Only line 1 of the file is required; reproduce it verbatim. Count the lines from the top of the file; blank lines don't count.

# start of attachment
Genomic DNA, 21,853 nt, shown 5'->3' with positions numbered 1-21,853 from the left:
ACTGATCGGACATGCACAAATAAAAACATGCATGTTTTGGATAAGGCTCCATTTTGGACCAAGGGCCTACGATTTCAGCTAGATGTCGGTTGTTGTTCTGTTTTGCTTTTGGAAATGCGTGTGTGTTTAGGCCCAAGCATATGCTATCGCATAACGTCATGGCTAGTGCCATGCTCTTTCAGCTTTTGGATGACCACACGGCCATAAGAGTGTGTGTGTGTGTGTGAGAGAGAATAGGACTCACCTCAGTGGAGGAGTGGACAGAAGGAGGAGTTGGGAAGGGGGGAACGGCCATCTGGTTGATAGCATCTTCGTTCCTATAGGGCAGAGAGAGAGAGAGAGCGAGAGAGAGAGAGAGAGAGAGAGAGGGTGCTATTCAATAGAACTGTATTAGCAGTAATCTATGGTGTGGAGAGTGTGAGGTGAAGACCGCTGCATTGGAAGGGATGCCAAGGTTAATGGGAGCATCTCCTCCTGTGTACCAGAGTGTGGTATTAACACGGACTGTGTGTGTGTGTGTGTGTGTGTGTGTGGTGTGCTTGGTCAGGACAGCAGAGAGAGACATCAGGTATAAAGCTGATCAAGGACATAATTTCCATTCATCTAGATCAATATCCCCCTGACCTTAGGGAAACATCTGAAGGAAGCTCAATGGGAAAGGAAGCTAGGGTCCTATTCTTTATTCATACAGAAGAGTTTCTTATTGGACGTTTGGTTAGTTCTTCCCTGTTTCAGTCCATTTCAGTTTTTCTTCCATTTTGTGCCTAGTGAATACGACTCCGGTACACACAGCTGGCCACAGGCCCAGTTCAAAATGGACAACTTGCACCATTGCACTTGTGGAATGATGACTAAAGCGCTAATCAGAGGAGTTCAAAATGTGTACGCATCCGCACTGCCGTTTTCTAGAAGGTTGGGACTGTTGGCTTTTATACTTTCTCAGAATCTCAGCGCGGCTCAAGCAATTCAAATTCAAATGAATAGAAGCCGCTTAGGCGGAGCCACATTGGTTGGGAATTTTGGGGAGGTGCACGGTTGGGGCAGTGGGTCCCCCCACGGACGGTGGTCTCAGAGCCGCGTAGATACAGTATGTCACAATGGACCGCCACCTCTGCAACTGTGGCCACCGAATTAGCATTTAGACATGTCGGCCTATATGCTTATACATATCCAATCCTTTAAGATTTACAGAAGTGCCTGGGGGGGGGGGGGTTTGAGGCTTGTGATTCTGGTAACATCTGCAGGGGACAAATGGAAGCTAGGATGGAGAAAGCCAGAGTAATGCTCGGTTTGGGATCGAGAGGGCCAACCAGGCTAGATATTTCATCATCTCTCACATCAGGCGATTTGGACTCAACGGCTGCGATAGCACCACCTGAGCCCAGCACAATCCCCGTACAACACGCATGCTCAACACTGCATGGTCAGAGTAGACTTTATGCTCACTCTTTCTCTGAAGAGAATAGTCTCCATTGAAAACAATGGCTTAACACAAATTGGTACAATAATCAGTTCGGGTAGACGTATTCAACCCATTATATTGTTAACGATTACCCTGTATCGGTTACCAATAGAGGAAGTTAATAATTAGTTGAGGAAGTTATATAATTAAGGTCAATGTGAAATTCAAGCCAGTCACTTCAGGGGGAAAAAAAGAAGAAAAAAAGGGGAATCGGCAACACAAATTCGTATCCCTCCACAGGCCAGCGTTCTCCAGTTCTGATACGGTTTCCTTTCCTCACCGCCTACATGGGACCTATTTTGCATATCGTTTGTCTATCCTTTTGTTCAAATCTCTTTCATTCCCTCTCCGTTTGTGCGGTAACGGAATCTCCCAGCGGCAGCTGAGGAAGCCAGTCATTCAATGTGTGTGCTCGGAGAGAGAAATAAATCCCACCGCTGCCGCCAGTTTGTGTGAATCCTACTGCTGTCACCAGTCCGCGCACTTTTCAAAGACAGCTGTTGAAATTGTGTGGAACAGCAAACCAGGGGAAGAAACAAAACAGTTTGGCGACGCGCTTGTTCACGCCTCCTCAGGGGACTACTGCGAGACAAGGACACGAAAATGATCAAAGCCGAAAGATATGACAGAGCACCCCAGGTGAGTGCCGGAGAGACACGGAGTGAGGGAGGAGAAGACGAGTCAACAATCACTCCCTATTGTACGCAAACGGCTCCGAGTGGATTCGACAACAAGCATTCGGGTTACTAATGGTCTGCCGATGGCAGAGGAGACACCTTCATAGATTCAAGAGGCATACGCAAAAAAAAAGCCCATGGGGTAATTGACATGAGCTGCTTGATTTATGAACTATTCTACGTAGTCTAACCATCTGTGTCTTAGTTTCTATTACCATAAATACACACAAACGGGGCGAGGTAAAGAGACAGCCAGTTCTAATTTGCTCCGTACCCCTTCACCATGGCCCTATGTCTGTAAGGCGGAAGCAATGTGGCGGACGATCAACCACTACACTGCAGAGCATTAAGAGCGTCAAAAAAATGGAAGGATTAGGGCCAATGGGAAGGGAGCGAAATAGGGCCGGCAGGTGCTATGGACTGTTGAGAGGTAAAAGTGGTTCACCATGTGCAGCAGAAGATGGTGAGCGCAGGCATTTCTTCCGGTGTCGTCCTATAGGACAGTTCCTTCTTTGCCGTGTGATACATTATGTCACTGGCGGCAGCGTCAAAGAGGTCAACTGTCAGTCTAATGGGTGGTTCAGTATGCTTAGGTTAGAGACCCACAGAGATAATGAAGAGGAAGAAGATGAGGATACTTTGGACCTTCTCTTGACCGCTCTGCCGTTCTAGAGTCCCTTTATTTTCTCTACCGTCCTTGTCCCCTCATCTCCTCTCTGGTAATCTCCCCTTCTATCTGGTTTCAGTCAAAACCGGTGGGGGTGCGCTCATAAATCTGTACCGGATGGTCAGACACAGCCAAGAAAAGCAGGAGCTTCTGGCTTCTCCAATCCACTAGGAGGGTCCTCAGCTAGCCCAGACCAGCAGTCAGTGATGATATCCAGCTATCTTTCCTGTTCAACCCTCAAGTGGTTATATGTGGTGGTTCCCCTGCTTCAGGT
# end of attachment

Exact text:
Genomic DNA, 21,853 nt, shown 5'->3' with positions numbered 1-21,853 from the left: